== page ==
The National Democratic Alliance government has only finished 10 of the 100 sewage infrastructure projects commissioned after 2015 under the Namami Gange mission, according to records.
Commissioning of sewage treatment plants (STP) and laying sewer lines are at the heart of the mission to clean the Ganga. Nearly ₹23,000 crore has been sanctioned of the ₹28,000 crore outlay for sewage management work. River-front development, cleaning ghats and removing trash from the river — the cosmetic side of the mission — make up about for ₹1,200 crore of the mission outlay.
The bulk of the projects completed were those commissioned before the Ganga mission began work in earnest under programmes such as the Ganga Action Plan-1 and Ganga Action Plan-2, which began in 1987 and 1996 respectively.
For instance, as of March 31, 27 of the 37 completed STP projects and sewer infrastructure were those commissioned before 2015, says a report on the National Mission for Clean Ganga (NMCG) website.
Uttar Pradesh, responsible for about three-fourths of the inadequately treated industrial waste and municipal sewage, had 18 pre-2015 STP and sewage infrastructure projects commissioned. Only 12 of these have been completed, and only 1 — of the 33 projects commissioned after 2015 at the cost of ₹8,000 crore — has been wrapped up, records show.
Making the Ganga pristine was one of the claims of the Narendra Modi government and this was followed up by sanctioning ₹20,000 crore for the NMCG.
As of March — the latest figures available — slightly over ₹28,000 crore has been sanctioned for various projects but only about ₹6,700 crore (about 25%) has been spent. Last March, the ratio was about 20%. The incomplete projects are reflected in the river quality. None of the towns through which the Ganga courses through has water fit for bathing or drinking, according to water monitoring reports by the State and Central Pollution Control Board.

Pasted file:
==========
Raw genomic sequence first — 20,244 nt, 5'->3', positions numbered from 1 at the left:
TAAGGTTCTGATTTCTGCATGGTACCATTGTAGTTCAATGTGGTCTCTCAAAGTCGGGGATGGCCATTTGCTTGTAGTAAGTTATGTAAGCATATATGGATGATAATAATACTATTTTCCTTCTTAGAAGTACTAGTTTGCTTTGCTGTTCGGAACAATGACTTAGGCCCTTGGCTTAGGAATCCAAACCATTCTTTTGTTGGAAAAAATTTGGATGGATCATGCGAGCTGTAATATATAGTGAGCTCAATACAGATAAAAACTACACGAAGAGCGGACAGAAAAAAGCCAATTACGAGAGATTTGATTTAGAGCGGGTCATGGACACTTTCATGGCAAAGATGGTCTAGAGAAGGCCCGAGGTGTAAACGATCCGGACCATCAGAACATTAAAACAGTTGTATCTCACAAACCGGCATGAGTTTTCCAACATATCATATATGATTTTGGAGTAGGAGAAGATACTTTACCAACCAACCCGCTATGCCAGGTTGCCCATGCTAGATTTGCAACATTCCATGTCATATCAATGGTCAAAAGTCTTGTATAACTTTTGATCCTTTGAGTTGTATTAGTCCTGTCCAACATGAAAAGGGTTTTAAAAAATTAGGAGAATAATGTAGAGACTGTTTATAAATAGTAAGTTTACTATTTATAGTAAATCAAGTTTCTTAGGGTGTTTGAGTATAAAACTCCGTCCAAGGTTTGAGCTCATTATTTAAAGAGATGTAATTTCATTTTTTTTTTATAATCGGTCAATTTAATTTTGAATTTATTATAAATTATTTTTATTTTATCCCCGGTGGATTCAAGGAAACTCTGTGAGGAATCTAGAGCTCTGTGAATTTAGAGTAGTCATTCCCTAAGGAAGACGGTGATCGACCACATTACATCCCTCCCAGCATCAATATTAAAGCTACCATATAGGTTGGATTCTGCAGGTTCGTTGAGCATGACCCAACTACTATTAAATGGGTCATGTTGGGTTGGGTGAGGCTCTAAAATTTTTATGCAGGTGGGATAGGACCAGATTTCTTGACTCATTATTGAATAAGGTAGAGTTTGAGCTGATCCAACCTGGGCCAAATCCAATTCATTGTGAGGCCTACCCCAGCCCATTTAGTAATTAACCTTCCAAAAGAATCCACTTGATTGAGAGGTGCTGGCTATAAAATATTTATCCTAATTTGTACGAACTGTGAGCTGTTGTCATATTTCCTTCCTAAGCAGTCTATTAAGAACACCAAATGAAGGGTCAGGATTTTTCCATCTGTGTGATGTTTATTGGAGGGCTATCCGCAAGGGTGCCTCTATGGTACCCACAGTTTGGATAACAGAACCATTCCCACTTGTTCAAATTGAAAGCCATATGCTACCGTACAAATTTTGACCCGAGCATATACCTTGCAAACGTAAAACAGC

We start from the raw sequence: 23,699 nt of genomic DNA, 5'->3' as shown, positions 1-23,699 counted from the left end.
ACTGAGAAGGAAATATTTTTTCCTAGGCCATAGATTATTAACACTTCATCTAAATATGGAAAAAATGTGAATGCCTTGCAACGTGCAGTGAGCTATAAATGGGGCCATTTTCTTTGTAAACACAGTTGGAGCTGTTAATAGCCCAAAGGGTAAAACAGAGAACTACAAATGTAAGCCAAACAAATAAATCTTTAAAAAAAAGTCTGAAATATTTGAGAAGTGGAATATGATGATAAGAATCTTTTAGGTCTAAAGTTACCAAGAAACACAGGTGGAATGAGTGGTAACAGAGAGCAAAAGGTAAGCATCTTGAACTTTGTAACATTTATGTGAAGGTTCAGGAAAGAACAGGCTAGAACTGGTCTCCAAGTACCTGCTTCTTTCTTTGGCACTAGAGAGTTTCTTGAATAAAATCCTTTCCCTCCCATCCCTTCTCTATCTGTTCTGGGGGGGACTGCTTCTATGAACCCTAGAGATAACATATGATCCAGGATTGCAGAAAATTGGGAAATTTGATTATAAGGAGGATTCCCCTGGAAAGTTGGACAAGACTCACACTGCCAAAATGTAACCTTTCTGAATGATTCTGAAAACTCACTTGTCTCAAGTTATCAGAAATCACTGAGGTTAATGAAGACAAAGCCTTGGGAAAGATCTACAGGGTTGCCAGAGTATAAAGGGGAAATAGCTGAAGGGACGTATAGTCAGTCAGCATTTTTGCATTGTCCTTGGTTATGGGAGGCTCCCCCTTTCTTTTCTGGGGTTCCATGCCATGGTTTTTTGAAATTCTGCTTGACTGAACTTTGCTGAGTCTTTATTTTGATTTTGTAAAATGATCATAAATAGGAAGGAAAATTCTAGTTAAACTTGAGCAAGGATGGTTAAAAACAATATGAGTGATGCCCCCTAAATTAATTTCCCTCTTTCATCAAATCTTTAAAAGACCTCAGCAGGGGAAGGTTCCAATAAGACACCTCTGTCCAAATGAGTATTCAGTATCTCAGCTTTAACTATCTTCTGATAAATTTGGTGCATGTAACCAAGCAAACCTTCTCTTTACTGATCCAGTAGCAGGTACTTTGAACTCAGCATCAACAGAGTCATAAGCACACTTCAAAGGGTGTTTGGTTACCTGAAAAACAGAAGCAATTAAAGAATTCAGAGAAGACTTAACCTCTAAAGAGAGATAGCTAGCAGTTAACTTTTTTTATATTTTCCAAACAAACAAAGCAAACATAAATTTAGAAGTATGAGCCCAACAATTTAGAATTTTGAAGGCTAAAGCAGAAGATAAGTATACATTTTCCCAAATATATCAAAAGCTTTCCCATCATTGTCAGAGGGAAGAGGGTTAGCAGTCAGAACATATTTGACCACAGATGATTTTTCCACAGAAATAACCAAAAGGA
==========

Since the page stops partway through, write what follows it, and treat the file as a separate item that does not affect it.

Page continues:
Rajiv Ranjan Mishra, Director-General, NMCG, said it was only after August 2016 that the NMCG got the necessary independence and authority to commission projects quickly, he explained.
“Most of the major projects we have sanctioned have been in 2017 and 2018 and several of them will come online (and translate into improved water quality) by 2019 and early 2020. We have also followed a new model of having a single private operator take care of all the infrastructure works of a city (to improve efficiency) and implemented the Hybrid Annuity Model (HAM) in awarding tenders to STP and infrastructure developers,” he told The Hindu. About 65 projects were “under process” and Mr. Mishra said they would have shorter gestation times than in the GAP-1 and GAP-2 era.
The HAM, inspired from the prevalent practice of developing highways in India, has 40% of the capital cost of the project is paid by the government during the construction phase of the project. The remaining capital investment on the project, the cost of operations and maintenance of STP are paid over a period of 15 years as quarterly instalments, subject to achieving performance standards.